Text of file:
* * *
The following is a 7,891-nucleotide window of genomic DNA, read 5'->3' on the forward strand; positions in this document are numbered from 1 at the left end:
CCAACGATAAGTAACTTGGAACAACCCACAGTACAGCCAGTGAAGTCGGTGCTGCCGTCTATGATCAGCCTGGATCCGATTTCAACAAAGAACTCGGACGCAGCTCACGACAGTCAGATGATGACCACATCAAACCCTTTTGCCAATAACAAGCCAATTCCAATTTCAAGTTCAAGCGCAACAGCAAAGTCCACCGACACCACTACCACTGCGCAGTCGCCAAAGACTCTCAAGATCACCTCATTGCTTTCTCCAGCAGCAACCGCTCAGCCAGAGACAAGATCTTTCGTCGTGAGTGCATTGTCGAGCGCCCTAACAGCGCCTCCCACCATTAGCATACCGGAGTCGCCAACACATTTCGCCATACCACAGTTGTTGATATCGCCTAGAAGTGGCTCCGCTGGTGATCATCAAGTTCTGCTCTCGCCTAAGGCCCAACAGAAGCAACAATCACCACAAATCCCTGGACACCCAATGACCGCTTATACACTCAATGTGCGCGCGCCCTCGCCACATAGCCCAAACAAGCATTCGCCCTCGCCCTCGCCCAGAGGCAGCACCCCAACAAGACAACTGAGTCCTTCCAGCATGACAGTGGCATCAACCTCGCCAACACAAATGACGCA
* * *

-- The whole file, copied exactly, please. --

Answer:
The following is a 7,891-nucleotide window of genomic DNA, read 5'->3' on the forward strand; positions in this document are numbered from 1 at the left end:
CCAACGATAAGTAACTTGGAACAACCCACAGTACAGCCAGTGAAGTCGGTGCTGCCGTCTATGATCAGCCTGGATCCGATTTCAACAAAGAACTCGGACGCAGCTCACGACAGTCAGATGATGACCACATCAAACCCTTTTGCCAATAACAAGCCAATTCCAATTTCAAGTTCAAGCGCAACAGCAAAGTCCACCGACACCACTACCACTGCGCAGTCGCCAAAGACTCTCAAGATCACCTCATTGCTTTCTCCAGCAGCAACCGCTCAGCCAGAGACAAGATCTTTCGTCGTGAGTGCATTGTCGAGCGCCCTAACAGCGCCTCCCACCATTAGCATACCGGAGTCGCCAACACATTTCGCCATACCACAGTTGTTGATATCGCCTAGAAGTGGCTCCGCTGGTGATCATCAAGTTCTGCTCTCGCCTAAGGCCCAACAGAAGCAACAATCACCACAAATCCCTGGACACCCAATGACCGCTTATACACTCAATGTGCGCGCGCCCTCGCCACATAGCCCAAACAAGCATTCGCCCTCGCCCTCGCCCAGAGGCAGCACCCCAACAAGACAACTGAGTCCTTCCAGCATGACAGTGGCATCAACCTCGCCAACACAAATGACGCA